Pantry Ponderings: Brown Sugar
K-State Health & Food Safety Extension Agent - Johnson County
Recently, I was helping a relative clean out her pantry. This relative only cooks once a year—a massive Thanksgiving feast in which she purchases a mountain of ingredients but only uses a small portion from each package. Once Thanksgiving is over, these nearly full packages sit undisturbed until the following Thanksgiving when they are shoved back a little further into the cabinets to make room for the same, newly purchased ingredients to make the annual feast all over again. This process continues year after year until all the cabinet space is used up thus initiating a thorough cleaning and purging.
This sounds like an exaggerated scenario. I wish it was. One might expect to come across some “interesting” specimens when doing this kind of decluttering—and indeed I did. The one that really took me by surprise was the brown sugar (see photo). It was, of course, rock solid despite the well-intended but unmanaged addition of a softening stone, and it had white striations throughout. While I’ve certainly experienced the solidification process of brown sugars, I’d never seen it change colors before. This specimen sent me on a deep dive into the world of brown sugar.
What is Brown Sugar?
Contrary to some beliefs, brown sugar is not raw or unprocessed sugar. It is actually the standard, granulated white sugar that undergoes a processing step where molasses is added and mixed into the refined sugar thus turning it brown. This addition of molasses gives the sugar more moisture, more acidity, and a rich toffee-like flavor. Brown sugar comes in two types: light and dark. The difference between light and dark brown sugar is the amount of molasses that has been added to it. While both “light” and “dark” versions are interchangeable, light brown sugar does have a lighter toffee flavor and is commonly used in cakes and cookies while dark brown sugar has a richer almost bitter caramel profile and is reserved for more intensely flavored dishes like gingerbread confectionaries and baked beans. And while light and dark brown sugars are interchangeable, it’s important to note that neither light nor dark brown is interchangeable with white granulated sugar. The added moisture and molasses flavor makes brown sugar a different ingredient both chemically and culinarily.
Is Brown Sugar Healthier than White Sugar?
It’s almost instinctual to assume brown things will naturally be healthier than their paler counterparts, and while the added molasses does contribute some minerals, the amounts are barely traceable and thus barely beneficial. Therefore, nutrition experts recommend that brown sugar be treated like an added sugar and used sparingly.
Why Does Brown Sugar Harden?
Brown sugar contains more moisture than granulated white sugar, and if not stored properly, most of this moisture will eventually evaporate away. The remaining moisture acts like a glue that binds all the sugar crystals together to form hard lumps. The best way to prevent this is to store brown sugar in an air-type container that traps the evaporated moisture and returns it to the sugar.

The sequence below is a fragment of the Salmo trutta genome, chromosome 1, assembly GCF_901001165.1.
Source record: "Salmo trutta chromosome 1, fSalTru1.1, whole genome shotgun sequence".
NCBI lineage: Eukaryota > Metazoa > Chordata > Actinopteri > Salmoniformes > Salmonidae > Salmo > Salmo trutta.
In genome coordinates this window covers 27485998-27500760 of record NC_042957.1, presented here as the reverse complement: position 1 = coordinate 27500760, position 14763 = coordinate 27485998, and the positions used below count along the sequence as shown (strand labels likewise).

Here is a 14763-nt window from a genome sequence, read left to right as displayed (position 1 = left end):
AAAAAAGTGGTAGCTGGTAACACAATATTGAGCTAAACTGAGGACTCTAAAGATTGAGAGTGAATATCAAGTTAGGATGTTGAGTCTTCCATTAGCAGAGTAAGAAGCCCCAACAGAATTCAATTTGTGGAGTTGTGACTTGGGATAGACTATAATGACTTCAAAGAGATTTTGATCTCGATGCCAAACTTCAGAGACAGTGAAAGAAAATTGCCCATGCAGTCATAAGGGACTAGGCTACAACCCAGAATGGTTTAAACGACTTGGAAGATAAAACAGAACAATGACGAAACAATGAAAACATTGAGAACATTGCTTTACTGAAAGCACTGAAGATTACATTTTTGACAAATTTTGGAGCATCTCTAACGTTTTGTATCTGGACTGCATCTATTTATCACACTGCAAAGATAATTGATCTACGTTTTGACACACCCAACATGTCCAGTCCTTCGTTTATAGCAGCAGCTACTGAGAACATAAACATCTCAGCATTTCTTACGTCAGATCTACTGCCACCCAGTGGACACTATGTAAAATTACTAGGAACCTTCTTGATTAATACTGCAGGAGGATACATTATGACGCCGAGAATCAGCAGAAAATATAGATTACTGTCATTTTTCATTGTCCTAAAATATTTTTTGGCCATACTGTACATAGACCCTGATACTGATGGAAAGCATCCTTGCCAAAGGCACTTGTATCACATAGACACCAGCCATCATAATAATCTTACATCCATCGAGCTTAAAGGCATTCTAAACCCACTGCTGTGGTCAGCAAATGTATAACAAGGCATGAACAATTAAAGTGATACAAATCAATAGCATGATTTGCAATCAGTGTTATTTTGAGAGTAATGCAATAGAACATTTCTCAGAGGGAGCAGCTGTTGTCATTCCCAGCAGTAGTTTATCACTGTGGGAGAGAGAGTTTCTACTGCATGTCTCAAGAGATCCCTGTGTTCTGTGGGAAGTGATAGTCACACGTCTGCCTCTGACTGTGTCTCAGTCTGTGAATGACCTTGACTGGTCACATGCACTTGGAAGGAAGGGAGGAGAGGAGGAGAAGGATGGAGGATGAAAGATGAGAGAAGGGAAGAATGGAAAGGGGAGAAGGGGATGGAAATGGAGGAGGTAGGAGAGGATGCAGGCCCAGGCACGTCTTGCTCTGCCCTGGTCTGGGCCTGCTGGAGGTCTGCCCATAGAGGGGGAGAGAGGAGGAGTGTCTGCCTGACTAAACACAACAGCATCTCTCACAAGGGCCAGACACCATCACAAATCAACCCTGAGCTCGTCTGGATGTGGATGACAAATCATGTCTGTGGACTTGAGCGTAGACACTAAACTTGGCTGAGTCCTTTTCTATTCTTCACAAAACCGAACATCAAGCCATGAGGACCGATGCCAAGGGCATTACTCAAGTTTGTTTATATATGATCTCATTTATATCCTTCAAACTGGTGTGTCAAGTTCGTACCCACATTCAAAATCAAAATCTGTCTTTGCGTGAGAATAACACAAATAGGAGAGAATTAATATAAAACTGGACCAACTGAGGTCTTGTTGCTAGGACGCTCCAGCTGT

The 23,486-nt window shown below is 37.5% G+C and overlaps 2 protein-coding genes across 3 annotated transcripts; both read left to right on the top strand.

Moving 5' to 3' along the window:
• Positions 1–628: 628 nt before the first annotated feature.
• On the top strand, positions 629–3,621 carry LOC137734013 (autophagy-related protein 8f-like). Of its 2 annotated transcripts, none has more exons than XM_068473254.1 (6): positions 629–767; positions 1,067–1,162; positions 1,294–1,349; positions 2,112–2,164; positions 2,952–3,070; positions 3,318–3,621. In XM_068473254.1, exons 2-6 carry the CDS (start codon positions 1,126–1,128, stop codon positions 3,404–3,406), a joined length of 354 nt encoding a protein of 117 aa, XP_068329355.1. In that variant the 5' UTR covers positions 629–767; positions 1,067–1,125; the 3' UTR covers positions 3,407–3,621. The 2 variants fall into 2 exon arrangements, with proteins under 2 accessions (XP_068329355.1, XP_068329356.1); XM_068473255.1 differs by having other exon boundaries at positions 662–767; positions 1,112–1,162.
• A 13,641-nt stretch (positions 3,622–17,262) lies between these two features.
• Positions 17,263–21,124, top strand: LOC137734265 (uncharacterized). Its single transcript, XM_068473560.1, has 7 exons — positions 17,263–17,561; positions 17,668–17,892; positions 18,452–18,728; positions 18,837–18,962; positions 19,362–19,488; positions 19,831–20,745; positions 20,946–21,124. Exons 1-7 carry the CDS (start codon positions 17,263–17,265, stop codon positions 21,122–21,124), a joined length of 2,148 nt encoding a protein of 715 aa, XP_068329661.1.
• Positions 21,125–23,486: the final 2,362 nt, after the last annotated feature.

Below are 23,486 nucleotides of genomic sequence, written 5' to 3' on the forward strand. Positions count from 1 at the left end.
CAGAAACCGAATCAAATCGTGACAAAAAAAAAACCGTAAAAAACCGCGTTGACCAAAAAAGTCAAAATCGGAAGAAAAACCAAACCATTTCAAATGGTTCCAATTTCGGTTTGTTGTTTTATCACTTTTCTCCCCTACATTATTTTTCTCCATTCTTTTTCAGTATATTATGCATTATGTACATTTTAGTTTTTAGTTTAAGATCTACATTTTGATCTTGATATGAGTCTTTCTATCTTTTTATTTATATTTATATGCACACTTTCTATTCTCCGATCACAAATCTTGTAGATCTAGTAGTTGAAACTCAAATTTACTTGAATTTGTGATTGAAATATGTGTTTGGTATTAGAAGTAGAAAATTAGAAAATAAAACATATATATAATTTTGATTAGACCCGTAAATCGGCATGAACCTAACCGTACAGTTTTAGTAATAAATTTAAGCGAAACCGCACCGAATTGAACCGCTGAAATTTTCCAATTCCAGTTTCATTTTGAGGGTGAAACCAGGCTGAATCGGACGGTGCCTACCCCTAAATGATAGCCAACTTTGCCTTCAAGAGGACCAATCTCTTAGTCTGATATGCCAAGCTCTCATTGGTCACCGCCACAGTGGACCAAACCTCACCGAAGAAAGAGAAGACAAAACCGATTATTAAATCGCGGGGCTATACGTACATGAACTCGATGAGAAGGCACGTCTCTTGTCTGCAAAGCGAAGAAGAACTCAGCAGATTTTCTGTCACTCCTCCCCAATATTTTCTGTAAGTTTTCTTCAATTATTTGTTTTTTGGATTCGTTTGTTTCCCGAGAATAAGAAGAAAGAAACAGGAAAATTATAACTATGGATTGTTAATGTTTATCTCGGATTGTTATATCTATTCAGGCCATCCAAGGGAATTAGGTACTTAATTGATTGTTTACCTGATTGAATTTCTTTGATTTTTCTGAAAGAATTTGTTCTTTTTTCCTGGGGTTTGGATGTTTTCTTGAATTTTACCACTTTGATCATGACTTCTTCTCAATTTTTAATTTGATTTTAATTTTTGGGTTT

How to Fix Hard Brown Sugar
Of course, most containers are not 100% air-tight and trapped moisture will eventually evaporate out. This does not mean your brown sugar is bad—just inconvenient. But there are some fixes:
- Add a piece of bread. Since your brown sugar is hard because it lacks moisture, putting a moisture-rich food like a slice of soft bread can help soften it. Sugar is hygroscopic which means it likes to absorb moisture from its environment. If the sugar senses that a moisture-rich food is present, it will actually pull the moisture out of that food and absorb it. You can even store a slice of bread with your brown sugar and just replace it when it gets hard.
- Microwave it. Place a dampened (but not dripping wet) paper towel over a microwave-safe bowl full of hard brown sugar. Microwave for 30 seconds then fluff with a fork. If the sugar is still hard, zap it for 10-second intervals, fluffing in-between, until the desired softness is reached.
How to Use Brown Sugar
The most universal application of brown sugar is in baked goods. The added moisture and acidity in brown sugar gives these foods a succulent and tender chewiness that’s not produced by using granulated sugar alone. Also, the molasses in brown sugar provides a unique taste that turns sugar’s sharp sweetness into something deeper and more complex. It’s important when measuring brown sugar to make sure it’s packed tightly into the measuring cups. This sugar tends to form air pockets which can give you an inaccurate measure if not packed firmly down. Here are some other ways to utilize this pantry staple:
- use a tablespoon or two to tone down spicy notes in chilis and stews
- use it in glazes for vegetables and proteins
- sprinkle over bacon then bake in the oven to create candied bacon
- add a pinch to vinaigrettes
What’s the White Stuff in My Relative’s Brown Sugar?
Well, it might be mold. While sugar is anti-microbial, brown sugar’s added moisture makes it more susceptible to mold growth, but this container didn’t smell moldy. Some food blogging sites suggest that the molasses in brown sugar can settle over time especially if it wasn’t incorporated thoroughly during manufacturing. But in truth, I have no idea. I’d love to know your suggestions.